Israel Goes through the Motions of a Home Front Drill

The warning sirens wailed across central and southern Israel Tuesday, March 20 purportedly to prepare the most densely populated parts of the country for unconventional terrorist strikes and mega-attacks, rocket strikes and missile attacks on three fronts. The official announcement promised the incorporation of lessons drawn from the Lebanon war when more than a million Israeli civilians were blasted by 4,000 Hizballah rockets for 33 days.
Monday, the day before the exercise, the new chief of staff Lt. General Gaby Ashkenazi called his first general meeting of the IDF’s high command, announcing he would present next year’s work schedule and his “vision for the future.”
debkafile‘s military sources would advise Gen. Ashkenazi to concentrate on more urgent practical tasks because the public needs some convincing that the various branches of the Olmert government, including the military, are seriously setting in motion preparations for the next war.
In the more than eight months since the Lebanon conflict ended, the IDF has not carried out a single pro-active operation to offset the line of replenished missiles Hizballah has arrayed on the Litani, to stem the massive Syrian-Iranian infusion of smuggled weapons into Lebanon, to curtail the flow of new weapons into the Gaza Strip, or even to dismantle the stockpile of Qassam surface missiles facing Tel Aviv from the West Bank – thus far only in storage.
The Israeli army seems to have reverted to its pre-war routine of counter-terror activity which helped blunt its performance on the Lebanon battlefield.
Maybe the IDF is being held back by the prime minister and government from such operations, but Israel cannot a chief of staff who follows in the footsteps of his predecessor Lt. Gen. Dan Halutz, who passed the security buck to civilian government and was practically hounded out of his job by a country in shock from the disastrous consequences of the Lebanon conflict.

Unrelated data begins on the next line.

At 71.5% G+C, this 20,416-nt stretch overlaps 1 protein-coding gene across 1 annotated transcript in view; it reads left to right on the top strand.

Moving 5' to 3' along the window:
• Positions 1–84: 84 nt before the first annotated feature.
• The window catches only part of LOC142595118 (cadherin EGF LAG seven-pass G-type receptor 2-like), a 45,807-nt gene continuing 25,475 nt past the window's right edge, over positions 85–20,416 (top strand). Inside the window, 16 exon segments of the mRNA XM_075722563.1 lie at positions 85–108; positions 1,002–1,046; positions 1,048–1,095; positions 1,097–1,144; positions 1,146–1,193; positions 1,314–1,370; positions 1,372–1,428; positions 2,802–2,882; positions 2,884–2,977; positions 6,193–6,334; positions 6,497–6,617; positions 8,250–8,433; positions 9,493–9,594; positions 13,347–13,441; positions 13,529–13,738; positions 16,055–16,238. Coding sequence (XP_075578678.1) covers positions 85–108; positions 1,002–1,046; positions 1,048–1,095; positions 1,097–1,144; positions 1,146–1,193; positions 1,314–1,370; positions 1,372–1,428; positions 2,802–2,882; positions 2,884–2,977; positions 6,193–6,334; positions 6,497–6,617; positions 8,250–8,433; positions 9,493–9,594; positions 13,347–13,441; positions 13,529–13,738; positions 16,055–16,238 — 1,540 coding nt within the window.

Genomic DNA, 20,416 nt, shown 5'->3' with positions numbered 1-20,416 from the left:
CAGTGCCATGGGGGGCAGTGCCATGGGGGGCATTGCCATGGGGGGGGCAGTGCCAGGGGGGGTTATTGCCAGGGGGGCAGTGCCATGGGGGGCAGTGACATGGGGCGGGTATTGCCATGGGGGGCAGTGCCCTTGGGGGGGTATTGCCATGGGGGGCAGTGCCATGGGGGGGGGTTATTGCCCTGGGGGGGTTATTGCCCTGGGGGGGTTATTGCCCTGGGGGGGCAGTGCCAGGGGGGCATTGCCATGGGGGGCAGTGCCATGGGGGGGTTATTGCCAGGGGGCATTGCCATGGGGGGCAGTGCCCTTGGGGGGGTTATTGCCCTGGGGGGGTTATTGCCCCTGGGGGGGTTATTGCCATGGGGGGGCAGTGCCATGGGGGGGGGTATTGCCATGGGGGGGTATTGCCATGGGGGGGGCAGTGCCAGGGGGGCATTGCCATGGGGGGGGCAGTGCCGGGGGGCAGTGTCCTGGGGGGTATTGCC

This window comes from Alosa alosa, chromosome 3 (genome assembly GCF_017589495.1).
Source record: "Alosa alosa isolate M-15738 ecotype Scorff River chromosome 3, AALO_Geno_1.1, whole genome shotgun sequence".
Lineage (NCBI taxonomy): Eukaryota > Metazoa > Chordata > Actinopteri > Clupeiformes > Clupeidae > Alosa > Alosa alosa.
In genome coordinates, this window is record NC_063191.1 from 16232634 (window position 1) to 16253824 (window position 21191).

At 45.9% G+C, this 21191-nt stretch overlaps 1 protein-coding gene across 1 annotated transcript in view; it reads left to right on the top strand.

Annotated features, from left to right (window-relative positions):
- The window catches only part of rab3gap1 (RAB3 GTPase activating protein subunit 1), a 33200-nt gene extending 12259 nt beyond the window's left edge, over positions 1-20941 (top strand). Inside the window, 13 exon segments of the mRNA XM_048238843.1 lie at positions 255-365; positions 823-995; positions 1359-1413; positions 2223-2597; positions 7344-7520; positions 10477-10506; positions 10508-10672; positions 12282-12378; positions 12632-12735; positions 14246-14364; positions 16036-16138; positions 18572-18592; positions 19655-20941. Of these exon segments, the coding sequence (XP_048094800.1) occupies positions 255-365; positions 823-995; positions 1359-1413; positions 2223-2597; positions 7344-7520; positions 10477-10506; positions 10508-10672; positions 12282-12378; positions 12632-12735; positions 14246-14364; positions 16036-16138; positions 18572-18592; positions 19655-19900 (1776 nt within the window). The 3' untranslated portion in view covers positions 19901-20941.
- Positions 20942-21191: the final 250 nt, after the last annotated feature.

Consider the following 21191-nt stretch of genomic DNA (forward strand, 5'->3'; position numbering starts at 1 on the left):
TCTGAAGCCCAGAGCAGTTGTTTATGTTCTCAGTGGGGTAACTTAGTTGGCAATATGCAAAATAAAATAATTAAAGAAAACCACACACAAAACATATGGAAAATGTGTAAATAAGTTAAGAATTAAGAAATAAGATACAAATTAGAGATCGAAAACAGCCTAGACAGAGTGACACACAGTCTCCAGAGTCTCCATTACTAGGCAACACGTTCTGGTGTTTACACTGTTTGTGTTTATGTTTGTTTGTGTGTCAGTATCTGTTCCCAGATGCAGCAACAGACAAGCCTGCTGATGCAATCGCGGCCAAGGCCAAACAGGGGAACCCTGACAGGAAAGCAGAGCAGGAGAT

To restore Israel’s deterrent strength, not only in Iranian and Arab eyes, but for the ordinary Israeli citizen, the IDF will have to prove it is still capable of the daring operations behind enemy lines which kept it at bay. Its chief of staff must also urgently rejuvenate and re-energize the top echelons with fresh talent.
Since the war, three high generals have stepped down – Halutz, OC northern command Udi Adam and Galil division commander Gal Hirsch. But most of the officers on whose watch the Lebanon debacle occurred are still in place, including deputy chief of staff Maj. Gen. Moshe Kaplinsky, Navy commander Maj. Gen. David Ben Bassat, military intelligence chief Maj. Gen Amos Yadlin, and home front director Maj. Gen. Yitzhak Gershon.
Each of them bears responsibility for his share of fateful shortcomings – Kaplinsky, for the overall misconception and mismanagement of the war, Bassat, for the direct missile hit which damaged the Israel Navy’s “Hanit,” Yadlin, for sending field commanders into battle without the necessary data on Hizballah’s anti-tank weapons, its combat methods and subterranean strongholds, and Gershon for the conspicuous absence of home front personnel and succor in a region battered round the clock by Katyusha rockets.
As for defenses against unconventional terrorist attacks or a missile blitz, supposedly drilled Tuesday and Wednesday, the government is sorely derelict – even to the old, nagging problem of providing protected areas for the schoolchildren of Sderot and its neighbors against Palestine missiles attacks, which have never stopped in six years.
Five Qassam missiles were fired from the Gaza Strip, Sunday, March 18, the day the Palestinian unity government was installed
The population of northern Israel is no better protected for the next war than they were for the last, despite the promises the prime minister, defense minister and other cabinet members scattered right and left.
A direct missile hit against a three-storey building Netanya, with sound effects provided by sirens and speeding ambulances. It is meaningless in the context of an unprotected populace under coordinated missile attacks from its northern, central and southern borders.

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